• Cease its support for terrorists, extremists, and regional proxies, such as Hezbollah, Hamas, the Taliban, and al Qaeda;
  • End its publicly declared quest to destroy Israel;
  • Stop its threats to freedom of navigation, especially in the Persian Gulf and Red Sea;
  • Cease escalating the Yemen conflict and destabilizing the region by proliferating weapons to the Houthis;
  • End its cyberattacks against the United States and our allies, including Israel;
  • Stop its grievous human rights abuses, shown most recently in the regime’s crackdown against widespread protests by Iranian citizens;
  • Stop its unjust detention of foreigners, including United States citizens.

Yes, by all means. Sign me up for that new deal. Great aspirations. But how to achieve them? In what order of priority? With what mix of policy instruments and resources? With which allies performing what tasks? And, by the way, why no specific mention of curbing Iran’s destructive role in Syria and Iraq?

On these questions and many of the other fundamental elements of Strategy 101, the administration has provided little, if any clarity. Speaking of Syria, how is it possible, that there’s still rampant confusion about whether U.S. forces will stay or be quickly withdrawn? How can it be that as Israel and Iran teeter perilously close to the brink of a major war, with missiles now flying across the Syrian border in both directions, we still don’t know whether the U.S. military has any defined role in blocking Iran’s Revolutionary Guards from entrenching their power across the Middle East’s northern tier? Perhaps these fundamental questions have all been asked and answered and are being kept from public view for good operational reasons. But observing the mixed messages coming out of different parts of the government, and watching senior administration officials struggle at times with fairly predictable media inquiries, it’s hard not to feel a deep level of disquiet in the wake of a decision as momentous, risky, and controversial as the one Trump made this week.

What is clear is that to the extent a true strategy does exist, economic sanctions are at its heart. Indeed, one of the administration’s major justifications for getting out of the Iran deal was the conviction that the deal’s terms hamstrung the United States from drawing on its most powerful non-military tools to defend U.S. interests against the full array of Iran’s malign activities. Worse yet, the nuclear deal’s required waiver of sanctions was rightly seen as enriching the Iranian regime and supercharging its missile program, support for terrorism, and regional aggression.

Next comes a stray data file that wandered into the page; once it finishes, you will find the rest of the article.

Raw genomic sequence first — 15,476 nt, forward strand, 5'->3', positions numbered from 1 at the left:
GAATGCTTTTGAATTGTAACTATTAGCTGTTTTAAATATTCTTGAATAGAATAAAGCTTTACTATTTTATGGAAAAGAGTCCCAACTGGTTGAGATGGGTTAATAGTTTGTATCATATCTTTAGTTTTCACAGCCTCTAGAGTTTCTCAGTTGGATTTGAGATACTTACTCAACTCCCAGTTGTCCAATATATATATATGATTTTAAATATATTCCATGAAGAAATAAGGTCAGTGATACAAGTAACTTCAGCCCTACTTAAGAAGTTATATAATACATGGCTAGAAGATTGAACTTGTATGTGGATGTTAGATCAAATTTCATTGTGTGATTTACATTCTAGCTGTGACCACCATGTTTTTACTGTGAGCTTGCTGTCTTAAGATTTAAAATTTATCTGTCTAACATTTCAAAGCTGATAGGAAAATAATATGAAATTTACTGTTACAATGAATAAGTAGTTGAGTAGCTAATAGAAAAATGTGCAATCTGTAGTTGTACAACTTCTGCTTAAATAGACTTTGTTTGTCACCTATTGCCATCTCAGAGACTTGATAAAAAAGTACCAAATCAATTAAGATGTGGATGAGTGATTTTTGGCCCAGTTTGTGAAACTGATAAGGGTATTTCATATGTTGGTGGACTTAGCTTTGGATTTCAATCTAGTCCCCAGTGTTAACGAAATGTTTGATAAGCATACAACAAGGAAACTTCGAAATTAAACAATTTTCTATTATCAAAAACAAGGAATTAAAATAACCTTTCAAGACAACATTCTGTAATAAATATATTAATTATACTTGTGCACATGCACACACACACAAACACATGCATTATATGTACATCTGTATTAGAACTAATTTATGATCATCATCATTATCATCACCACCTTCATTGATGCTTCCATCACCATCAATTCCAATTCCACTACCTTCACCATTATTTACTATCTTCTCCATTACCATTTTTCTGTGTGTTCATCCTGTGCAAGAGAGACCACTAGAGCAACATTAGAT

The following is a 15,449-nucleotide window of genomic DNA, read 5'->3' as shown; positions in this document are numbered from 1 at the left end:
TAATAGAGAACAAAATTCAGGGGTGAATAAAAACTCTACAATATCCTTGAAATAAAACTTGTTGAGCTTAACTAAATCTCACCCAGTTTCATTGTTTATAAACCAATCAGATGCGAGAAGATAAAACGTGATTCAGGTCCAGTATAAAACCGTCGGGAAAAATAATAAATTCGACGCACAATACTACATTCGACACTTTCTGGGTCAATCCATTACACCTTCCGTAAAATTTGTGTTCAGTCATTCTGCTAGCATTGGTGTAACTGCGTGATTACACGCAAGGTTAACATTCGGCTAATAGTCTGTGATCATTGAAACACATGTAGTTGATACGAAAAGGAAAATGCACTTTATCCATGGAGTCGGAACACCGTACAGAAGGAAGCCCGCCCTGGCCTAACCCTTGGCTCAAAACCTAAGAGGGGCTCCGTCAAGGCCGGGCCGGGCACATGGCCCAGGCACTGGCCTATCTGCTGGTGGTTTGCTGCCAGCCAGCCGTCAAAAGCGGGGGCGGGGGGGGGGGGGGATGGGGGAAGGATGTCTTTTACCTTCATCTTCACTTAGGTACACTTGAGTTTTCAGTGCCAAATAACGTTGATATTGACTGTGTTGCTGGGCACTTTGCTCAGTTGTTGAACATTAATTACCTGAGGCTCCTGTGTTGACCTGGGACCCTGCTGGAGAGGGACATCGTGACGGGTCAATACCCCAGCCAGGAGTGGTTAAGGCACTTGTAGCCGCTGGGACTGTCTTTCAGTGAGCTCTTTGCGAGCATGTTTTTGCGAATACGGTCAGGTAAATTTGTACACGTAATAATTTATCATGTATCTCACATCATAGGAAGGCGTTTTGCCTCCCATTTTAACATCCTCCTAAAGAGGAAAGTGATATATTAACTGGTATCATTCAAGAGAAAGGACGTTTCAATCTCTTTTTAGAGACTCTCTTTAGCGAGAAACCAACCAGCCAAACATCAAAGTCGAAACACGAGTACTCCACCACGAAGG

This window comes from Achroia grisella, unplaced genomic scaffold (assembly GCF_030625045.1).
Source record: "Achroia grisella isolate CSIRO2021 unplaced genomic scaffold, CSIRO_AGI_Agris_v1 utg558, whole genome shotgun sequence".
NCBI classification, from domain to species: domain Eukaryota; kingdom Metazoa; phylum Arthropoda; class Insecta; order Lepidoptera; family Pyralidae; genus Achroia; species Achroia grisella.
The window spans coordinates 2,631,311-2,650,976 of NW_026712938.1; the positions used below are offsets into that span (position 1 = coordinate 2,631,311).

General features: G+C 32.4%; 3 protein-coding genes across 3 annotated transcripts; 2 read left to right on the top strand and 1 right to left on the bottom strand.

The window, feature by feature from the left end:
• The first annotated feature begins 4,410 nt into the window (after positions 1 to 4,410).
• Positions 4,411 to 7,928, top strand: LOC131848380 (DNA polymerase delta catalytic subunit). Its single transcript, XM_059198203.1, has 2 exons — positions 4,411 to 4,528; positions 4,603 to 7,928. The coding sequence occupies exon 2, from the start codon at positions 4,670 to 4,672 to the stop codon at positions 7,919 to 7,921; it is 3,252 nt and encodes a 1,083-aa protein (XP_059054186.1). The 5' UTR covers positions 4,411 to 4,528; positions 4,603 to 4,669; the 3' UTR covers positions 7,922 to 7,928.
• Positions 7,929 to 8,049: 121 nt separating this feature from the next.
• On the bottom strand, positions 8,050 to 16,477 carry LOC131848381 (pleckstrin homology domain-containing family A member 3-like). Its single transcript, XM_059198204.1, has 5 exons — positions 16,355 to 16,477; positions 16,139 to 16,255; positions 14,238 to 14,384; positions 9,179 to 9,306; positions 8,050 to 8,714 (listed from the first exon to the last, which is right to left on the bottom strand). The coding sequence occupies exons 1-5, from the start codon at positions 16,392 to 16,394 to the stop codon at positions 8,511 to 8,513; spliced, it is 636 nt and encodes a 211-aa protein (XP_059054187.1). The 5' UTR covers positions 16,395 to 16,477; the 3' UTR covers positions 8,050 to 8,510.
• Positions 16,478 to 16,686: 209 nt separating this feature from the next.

Whether or not it might have been possible to both stay in the Iran deal and reimpose some of the most consequential nuclear sanctions under the guise of punishing Iran’s most egregious nonnuclear behaviors (for example, its support for the genocidal regime of Syrian President Bashar al-Assad) is now largely a matter for historical debate. The more pressing question today is whether sanctions on their own can bear the policy weight that the president has assigned to them. As hinted above, I’m doubtful and believe that effectively countering the full scope of the threat that Iran poses to U.S. interests would be much better served by mobilizing all instruments of U.S. power — not just economic, but diplomatic, military, cyber, covert action, and information operations as well.

That said, even for someone skeptical about the wisdom of Trump’s decision on the Iran deal, it’s hard to deny that the Iranian regime is perhaps as vulnerable today as it’s ever been to the kind of punishing sanctions that Trump reimposed this week. A brief sampling of the recent reporting by respected international media outlets, not known for their hawkishness toward Iran or support for regime change, has been stunning. “Has the countdown to the collapse of the Islamic Republic of Iran begun?” asks Najmeh Bozorgmehr, the Tehran correspondent for the Financial Times. “Iranians from all walks of life are raising such fundamental questions with intensity these days, in the belief that an overhaul of the ruling system is inevitable in the not-too-distant future.” She quotes an Iranian businessman who concludes, “We have reached a dead-end. … The problem is that if the Islamic Republic reforms itself, nothing would remain of it. And if it refuses to reform itself, it would die.” Thomas Erdbrink, the New York Times correspondent in Tehran, reports, “The sense of crisis in Iran runs deep and wide. The economy is in free fall. The currency is plummeting. Rising prices are squeezing city dwellers. A five-year drought is devastating the countryside.”

There’s clearly something important afoot inside Iran, something profound and potentially historic, even if not entirely visible or comprehensible to outsiders. No one can say with certainty how it will play out. But the timing could hardly be better for a U.S. strategy premised, as Trump’s seems to be, on pushing the Iranian regime to the point of severe internal crisis and confronting it with the stark choice between economic collapse and the theocracy’s disintegration, on the one hand, or suing for peace with the United States on the other. Whether the administration has the requisite skills of statecraft to take advantage of the moment, while simultaneously mitigating the significant downside risks that have been triggered by its unilateral abandonment of a flawed, but nonetheless historic arms control agreement that implicated the national interests of many of the world’s other great powers, including the United States’ most important Western allies, remains to be seen. Hope certainly abounds. But so do doubts.

John Hannah is a senior fellow at the Foundation for Defense of Democracies, focusing on U.S. strategy. During the presidency of George W. Bush, he served for eight years on the staff of Vice President Cheney, including as the vice president's national security advisor.